11. In other fun science news, rats are ticklish. A new study on mammalian brains found that rats elicit their own version of laughter and perform joyful leaps after being tickled — even seeking out researcher’s hands for more. (New York Times)


-- Trump and Obama met for the first time at the White House, sitting down for a 90-minute meeting that both described positively. White House staffers told David Nakamura and Juliet Eilperin that the meeting was "less awkward" than they expected. Trump said he expects to “work closely” with Obama in the future and seek his advice while in the White House. “As far as I'm concerned, it could have lasted a lot longer,” Trump said of the meeting. “We discussed a lot of different situations, some wonderful and some difficulties. I very much look forward to dealing with the president in the future, including counsel.” Obama, for his part, described himself as "encouraged" by Trump's interest in working with him. “We want to make sure they feel welcome as they prepare to make this transition,” Obama said. “Most of all, I want to emphasize to you, Mr. President-elect, that we now are going to want to do everything we can to help you succeed — because if you succeed, then the country succeeds.”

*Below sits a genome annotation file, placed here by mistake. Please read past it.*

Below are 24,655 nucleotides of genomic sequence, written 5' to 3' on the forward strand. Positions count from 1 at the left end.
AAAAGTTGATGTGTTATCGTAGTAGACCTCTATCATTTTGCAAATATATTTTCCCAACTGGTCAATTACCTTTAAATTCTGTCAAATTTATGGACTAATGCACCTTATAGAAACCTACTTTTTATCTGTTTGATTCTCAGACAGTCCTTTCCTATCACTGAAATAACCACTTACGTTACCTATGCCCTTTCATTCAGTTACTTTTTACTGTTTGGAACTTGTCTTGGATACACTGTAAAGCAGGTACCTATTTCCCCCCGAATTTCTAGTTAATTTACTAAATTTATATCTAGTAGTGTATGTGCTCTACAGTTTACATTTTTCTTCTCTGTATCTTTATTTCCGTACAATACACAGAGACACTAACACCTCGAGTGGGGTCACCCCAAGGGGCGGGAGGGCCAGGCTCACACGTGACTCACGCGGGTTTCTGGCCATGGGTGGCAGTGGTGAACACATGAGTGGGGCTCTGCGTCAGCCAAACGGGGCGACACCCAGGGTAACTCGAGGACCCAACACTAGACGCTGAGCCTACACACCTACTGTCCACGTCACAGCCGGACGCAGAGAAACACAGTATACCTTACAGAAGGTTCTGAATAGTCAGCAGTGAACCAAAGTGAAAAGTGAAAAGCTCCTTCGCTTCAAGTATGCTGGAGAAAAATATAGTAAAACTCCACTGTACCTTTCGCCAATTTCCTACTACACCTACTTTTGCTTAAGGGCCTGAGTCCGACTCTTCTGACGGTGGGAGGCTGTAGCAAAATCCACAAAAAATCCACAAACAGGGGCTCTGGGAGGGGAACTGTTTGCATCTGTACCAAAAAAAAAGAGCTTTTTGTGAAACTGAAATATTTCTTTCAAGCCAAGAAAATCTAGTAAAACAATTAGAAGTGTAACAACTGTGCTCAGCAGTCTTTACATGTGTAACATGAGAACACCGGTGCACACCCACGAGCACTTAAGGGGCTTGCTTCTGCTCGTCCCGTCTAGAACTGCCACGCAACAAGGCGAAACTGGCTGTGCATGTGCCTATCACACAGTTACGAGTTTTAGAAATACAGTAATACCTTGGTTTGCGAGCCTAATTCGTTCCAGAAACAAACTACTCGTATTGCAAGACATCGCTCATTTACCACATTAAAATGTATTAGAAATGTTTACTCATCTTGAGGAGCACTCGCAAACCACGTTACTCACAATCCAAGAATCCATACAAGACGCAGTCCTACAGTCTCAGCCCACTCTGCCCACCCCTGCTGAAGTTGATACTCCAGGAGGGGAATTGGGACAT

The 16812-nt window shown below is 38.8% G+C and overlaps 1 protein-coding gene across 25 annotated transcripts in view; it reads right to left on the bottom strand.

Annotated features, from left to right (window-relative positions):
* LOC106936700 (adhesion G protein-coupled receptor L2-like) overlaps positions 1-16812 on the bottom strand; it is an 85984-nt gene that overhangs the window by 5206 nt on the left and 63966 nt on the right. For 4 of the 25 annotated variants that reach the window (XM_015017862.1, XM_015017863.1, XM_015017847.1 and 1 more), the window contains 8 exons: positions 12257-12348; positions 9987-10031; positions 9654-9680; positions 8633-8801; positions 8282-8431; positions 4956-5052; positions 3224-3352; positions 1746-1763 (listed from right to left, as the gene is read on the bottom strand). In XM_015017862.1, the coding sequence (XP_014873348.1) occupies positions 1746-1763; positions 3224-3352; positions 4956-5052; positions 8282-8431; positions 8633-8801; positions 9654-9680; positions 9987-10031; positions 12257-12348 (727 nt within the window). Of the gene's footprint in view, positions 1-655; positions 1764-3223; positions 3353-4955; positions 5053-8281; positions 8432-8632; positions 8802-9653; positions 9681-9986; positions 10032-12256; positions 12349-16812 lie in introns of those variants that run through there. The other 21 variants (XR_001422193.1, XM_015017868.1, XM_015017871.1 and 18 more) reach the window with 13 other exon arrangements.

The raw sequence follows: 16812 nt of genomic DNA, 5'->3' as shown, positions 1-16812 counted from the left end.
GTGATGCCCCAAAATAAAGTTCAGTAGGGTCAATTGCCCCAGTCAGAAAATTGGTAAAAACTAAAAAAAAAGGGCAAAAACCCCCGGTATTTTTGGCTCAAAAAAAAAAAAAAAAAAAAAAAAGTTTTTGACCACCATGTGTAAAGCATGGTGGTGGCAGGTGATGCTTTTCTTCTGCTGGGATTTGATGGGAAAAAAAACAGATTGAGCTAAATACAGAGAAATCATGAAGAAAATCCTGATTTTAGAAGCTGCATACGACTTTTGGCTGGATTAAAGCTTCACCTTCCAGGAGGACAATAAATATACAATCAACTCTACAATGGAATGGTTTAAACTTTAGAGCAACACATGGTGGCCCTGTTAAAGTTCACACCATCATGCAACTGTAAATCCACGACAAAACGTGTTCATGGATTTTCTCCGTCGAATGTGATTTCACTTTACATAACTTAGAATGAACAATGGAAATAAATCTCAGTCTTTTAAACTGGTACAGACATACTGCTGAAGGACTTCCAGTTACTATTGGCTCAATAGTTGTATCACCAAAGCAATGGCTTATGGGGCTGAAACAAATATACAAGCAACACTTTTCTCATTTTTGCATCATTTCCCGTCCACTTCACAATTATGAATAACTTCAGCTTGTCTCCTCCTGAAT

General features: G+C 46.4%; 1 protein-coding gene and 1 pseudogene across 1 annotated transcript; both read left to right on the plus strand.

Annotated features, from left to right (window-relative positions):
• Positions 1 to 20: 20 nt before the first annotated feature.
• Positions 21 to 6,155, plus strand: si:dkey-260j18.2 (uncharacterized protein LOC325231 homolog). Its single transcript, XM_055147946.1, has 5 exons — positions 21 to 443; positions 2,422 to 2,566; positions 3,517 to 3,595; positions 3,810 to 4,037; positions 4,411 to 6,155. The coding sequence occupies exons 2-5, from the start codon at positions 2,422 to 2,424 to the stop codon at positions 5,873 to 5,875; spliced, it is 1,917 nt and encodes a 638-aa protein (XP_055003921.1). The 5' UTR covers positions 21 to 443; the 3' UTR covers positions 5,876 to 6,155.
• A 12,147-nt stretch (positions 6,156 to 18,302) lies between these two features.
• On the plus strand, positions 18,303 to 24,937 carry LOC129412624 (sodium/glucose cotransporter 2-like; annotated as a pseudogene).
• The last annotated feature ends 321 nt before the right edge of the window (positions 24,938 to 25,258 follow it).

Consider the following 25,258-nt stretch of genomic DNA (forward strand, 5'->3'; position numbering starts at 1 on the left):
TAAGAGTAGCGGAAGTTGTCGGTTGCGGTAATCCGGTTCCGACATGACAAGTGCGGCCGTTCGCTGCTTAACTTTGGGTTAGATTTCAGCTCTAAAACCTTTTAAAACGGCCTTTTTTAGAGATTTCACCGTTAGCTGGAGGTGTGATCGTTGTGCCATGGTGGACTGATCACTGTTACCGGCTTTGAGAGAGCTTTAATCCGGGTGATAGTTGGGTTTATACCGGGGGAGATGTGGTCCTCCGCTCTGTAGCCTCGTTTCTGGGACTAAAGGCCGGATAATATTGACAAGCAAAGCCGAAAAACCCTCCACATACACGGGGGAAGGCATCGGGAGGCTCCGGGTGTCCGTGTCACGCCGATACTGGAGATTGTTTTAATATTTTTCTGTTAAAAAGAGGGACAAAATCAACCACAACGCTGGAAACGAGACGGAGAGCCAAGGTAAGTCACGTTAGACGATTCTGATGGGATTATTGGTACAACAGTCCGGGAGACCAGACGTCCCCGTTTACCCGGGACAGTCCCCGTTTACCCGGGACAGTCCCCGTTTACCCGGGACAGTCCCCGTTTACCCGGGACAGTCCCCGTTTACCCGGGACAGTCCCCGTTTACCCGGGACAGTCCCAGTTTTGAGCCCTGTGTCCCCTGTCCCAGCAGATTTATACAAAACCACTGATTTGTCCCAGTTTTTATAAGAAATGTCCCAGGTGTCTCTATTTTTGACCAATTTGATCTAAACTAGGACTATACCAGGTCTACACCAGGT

-- Joe Biden and Mike Pence also sat down. The vice president stressed to his successor the importance of NATO, the White House said in a statement. He also invited the outgoing Indiana governor over to the Naval Observatory for a dinner with both of their families.

-- Michelle Obama and Melania Trump also carried on the song-and-dance of White House traditions past, meeting in the Yellow Oval Office Room of the White House for tea. From Krissah Thompson: “They talked about raising children and took a tour of the White House’s private residence before heading to the Oval Office to meet with the president and president-elect. The tour also included a visit to the Truman Balcony, which overlooks the South Lawn, and a tour of the State Floor of the executive mansion with the White House curator.” Melania will likely make another visit to the White House prior to inauguration to discuss everything from décor to which kind of soaps and deodorants they prefer.